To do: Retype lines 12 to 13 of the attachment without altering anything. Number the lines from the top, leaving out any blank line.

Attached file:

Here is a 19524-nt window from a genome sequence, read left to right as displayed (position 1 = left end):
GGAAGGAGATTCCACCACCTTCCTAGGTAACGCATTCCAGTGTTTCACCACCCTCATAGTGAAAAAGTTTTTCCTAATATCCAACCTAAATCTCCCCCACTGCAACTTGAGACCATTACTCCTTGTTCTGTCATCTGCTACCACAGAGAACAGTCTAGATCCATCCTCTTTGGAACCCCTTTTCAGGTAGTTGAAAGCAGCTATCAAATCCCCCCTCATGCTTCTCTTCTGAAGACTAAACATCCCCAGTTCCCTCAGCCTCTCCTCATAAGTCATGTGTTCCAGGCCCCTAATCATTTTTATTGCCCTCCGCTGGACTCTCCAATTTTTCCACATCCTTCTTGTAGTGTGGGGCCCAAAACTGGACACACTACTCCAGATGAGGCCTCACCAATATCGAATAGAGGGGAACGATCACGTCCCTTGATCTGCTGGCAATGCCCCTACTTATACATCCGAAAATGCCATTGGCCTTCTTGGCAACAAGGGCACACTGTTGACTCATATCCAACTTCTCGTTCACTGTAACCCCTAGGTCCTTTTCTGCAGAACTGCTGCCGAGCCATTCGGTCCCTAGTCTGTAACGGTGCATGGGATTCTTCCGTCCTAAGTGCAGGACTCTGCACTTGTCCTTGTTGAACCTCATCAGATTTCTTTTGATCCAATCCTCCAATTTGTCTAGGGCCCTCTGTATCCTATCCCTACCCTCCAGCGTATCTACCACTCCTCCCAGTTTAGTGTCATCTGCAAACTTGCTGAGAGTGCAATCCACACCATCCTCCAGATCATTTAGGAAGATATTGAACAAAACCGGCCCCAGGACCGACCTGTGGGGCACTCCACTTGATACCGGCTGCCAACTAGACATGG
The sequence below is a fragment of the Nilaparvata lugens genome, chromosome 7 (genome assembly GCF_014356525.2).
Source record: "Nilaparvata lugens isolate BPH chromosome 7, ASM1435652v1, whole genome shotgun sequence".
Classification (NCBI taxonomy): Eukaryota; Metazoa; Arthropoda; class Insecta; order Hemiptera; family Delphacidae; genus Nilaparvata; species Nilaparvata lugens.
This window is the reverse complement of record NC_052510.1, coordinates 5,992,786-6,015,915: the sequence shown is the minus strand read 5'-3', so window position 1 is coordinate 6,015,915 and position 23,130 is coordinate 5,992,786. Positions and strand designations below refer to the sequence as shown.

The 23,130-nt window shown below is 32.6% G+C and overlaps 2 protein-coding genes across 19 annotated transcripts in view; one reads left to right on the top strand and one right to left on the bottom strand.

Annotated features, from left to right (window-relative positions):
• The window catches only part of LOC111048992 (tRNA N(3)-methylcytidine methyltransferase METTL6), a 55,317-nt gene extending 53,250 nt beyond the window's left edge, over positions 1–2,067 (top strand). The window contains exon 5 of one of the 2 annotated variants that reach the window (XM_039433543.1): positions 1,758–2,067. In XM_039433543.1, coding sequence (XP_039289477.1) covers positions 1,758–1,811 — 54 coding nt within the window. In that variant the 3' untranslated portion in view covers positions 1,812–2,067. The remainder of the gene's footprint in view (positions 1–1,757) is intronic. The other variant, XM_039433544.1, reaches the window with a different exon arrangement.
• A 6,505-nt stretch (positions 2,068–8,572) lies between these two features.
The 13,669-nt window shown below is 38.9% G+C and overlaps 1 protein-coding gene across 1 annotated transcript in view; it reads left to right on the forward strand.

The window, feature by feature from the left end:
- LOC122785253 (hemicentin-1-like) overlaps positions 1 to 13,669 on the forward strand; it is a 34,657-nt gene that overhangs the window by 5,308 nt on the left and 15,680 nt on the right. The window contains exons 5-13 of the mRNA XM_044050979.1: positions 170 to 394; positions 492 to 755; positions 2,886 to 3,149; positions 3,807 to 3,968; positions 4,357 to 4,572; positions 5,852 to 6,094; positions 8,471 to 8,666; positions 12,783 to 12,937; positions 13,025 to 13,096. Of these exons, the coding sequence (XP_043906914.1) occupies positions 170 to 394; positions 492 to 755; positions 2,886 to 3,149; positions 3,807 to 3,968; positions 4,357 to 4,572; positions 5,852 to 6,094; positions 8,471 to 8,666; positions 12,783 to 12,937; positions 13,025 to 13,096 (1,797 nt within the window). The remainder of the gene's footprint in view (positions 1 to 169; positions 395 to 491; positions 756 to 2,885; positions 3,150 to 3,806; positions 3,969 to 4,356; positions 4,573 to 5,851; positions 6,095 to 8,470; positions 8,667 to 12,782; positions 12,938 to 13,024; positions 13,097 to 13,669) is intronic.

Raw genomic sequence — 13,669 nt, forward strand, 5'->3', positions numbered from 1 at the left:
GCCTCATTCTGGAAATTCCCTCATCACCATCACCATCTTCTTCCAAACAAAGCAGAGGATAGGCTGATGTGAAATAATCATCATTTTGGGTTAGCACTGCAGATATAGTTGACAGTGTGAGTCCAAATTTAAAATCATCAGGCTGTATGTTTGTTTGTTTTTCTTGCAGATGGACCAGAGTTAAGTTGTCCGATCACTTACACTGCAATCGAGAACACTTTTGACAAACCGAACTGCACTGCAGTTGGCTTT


The window, feature by feature from the left end:
- LOC122785253 (hemicentin-1-like) overlaps positions 1 to 13,669 on the forward strand; it is a 34,657-nt gene that overhangs the window by 5,308 nt on the left and 15,680 nt on the right. The window contains exons 5-13 of the mRNA XM_044050979.1: positions 170 to 394; positions 492 to 755; positions 2,886 to 3,149; positions 3,807 to 3,968; positions 4,357 to 4,572; positions 5,852 to 6,094; positions 8,471 to 8,666; positions 12,783 to 12,937; positions 13,025 to 13,096. Of these exons, the coding sequence (XP_043906914.1) occupies positions 170 to 394; positions 492 to 755; positions 2,886 to 3,149; positions 3,807 to 3,968; positions 4,357 to 4,572; positions 5,852 to 6,094; positions 8,471 to 8,666; positions 12,783 to 12,937; positions 13,025 to 13,096 (1,797 nt within the window). The remainder of the gene's footprint in view (positions 1 to 169; positions 395 to 491; positions 756 to 2,885; positions 3,150 to 3,806; positions 3,969 to 4,356; positions 4,573 to 5,851; positions 6,095 to 8,470; positions 8,667 to 12,782; positions 12,938 to 13,024; positions 13,097 to 13,669) is intronic.